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On Facebook, Many Ads for Luxury Goods Lead to Counterfeit Sellers

Sunday, November 16, 2014
Milan — One out of four Facebook advertisements for cut-price luxury goods such as Louis Vuitton handbags and Ray-Ban Aviator sunglasses links to websites selling counterfeit items, according to findings by two independent cybersecurity researchers.

Ads touting offers like $180 designer eyewear for less than $30 linked to bogus e-commerce sites registered by Chinese front companies, a review by Andrea Stroppa and Agostino Specchiarello showed. The Italians examined more than 1,000 ads on the social-networking site, including 180 in the category of luxury and fashion. Of those, 43 pointed to fake products.

Fraudulent Internet links have long been a battleground for luxury companies. In September, Paris-based LVMH Moet Hennessy Louis Vuitton ended a longstanding dispute with Google, agreeing to work with the search company to help prevent vendors from advertising counterfeit goods online.

LVMH, the world’s largest luxury-goods company, had accused Google of violating its trademark rights by selling protected words as keywords that then link users, who search under the French company’s brands, to websites selling fake items. Facebook goes to great lengths to find illegitimate listings and to respond to requests for removal, the Menlo Park, Calif.-based company said.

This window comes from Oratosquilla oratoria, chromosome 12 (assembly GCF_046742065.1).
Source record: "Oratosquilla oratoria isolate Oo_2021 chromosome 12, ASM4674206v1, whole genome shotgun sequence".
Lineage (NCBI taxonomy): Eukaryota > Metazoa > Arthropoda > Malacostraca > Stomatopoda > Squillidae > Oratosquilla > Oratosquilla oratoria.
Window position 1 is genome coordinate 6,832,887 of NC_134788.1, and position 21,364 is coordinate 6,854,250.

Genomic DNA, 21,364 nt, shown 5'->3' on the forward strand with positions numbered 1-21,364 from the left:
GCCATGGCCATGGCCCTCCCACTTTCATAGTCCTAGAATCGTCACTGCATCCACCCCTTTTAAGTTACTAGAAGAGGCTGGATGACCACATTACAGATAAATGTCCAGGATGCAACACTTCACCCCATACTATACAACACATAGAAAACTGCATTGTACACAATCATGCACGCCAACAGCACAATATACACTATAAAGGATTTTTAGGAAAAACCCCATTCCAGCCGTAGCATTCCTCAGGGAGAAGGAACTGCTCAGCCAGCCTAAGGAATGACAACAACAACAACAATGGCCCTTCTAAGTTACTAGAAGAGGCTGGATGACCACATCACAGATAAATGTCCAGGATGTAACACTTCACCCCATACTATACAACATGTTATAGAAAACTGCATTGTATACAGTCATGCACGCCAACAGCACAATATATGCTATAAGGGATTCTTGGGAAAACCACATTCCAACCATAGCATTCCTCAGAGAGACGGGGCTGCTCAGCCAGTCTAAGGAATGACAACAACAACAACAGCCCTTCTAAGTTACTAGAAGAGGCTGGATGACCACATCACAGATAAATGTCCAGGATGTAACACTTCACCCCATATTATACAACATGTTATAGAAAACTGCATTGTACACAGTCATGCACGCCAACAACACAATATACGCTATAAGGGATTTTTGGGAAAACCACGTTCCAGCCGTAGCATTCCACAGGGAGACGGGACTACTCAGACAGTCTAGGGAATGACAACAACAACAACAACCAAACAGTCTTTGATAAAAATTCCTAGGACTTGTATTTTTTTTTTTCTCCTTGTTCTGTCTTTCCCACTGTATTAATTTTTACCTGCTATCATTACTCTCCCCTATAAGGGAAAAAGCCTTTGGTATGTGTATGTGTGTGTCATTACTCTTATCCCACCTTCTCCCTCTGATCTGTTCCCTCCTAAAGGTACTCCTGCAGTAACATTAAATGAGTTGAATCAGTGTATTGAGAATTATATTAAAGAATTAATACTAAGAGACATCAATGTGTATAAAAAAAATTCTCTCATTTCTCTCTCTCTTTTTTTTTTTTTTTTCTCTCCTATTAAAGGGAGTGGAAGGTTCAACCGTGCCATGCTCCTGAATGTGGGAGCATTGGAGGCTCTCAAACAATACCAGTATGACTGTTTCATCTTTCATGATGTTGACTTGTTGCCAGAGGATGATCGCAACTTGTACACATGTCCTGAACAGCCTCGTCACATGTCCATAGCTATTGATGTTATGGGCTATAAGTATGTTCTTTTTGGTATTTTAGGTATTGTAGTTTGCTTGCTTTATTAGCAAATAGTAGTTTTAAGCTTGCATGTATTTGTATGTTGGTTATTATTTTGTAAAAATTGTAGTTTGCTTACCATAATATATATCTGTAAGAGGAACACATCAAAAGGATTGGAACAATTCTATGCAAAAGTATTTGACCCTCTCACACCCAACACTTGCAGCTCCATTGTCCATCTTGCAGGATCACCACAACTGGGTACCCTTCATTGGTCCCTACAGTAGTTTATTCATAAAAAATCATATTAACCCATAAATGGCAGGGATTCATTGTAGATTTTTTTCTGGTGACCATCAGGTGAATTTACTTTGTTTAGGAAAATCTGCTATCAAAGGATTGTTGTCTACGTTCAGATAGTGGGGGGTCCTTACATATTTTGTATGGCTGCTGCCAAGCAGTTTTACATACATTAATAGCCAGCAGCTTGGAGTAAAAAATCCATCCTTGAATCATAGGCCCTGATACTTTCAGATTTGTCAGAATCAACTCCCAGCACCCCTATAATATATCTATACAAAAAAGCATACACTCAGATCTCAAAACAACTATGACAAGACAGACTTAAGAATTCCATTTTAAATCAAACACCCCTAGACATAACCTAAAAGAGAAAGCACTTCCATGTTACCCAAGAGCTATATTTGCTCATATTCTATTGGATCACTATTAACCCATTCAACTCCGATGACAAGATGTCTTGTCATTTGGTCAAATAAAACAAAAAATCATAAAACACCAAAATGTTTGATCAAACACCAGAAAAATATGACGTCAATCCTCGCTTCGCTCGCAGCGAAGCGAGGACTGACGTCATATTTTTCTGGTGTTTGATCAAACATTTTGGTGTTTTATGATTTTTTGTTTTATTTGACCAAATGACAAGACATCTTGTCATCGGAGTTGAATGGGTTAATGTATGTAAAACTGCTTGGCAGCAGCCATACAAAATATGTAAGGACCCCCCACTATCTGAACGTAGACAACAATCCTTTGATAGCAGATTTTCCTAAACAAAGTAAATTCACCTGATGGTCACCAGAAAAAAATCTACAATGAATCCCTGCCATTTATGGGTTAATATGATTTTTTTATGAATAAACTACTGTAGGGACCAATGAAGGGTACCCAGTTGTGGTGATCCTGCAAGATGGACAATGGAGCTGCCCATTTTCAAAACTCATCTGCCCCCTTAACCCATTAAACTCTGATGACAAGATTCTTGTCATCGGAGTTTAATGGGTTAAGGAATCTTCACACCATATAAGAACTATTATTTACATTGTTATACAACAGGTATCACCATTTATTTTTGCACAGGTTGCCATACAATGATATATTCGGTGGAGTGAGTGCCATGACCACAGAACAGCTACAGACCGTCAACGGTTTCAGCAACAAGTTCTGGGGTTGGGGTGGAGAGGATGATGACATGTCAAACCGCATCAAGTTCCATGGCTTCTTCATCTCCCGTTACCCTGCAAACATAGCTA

“We prohibit fraudulent or misleading claims or content, and to enforce our terms and policies we have invested significant resources in developing a robust advertising review program that includes both automated and manual review of ads,” Facebook said in an emailed statement.

How Facebook and other Internet giants police their ad networks can play an important role in hampering the sale of fakes online, said Guido Scorza, a lawyer specializing in intellectual property.

One of the best ways to fight e-commerce sites that break copyright is “not shutting them down but isolating them from the largest advertising chains,” he said.

Websites that sell counterfeit goods often look very similar to the real thing. One knockoff Ray-Ban storefront includes the brand name in the Web address, designs and logos resembling Ray-Ban.com, and information about non-existent warranties, according to the researchers. Milan-based Luxottica Group, the world’s largest eyewear maker and owner of Ray-Ban, says it’s working with Facebook and urges the company to do more.

“The fight against counterfeiting is a priority for Luxottica,” a spokeswoman said.

For Stroppa, one of the researchers, this isn’t the first time he’s scrutinized social media. Last year, he and Carlo De Micheli examined the underground market for Twitter followers. Based on their findings, they told The New York Times that they estimated there were as many as 20 million fake follower accounts.




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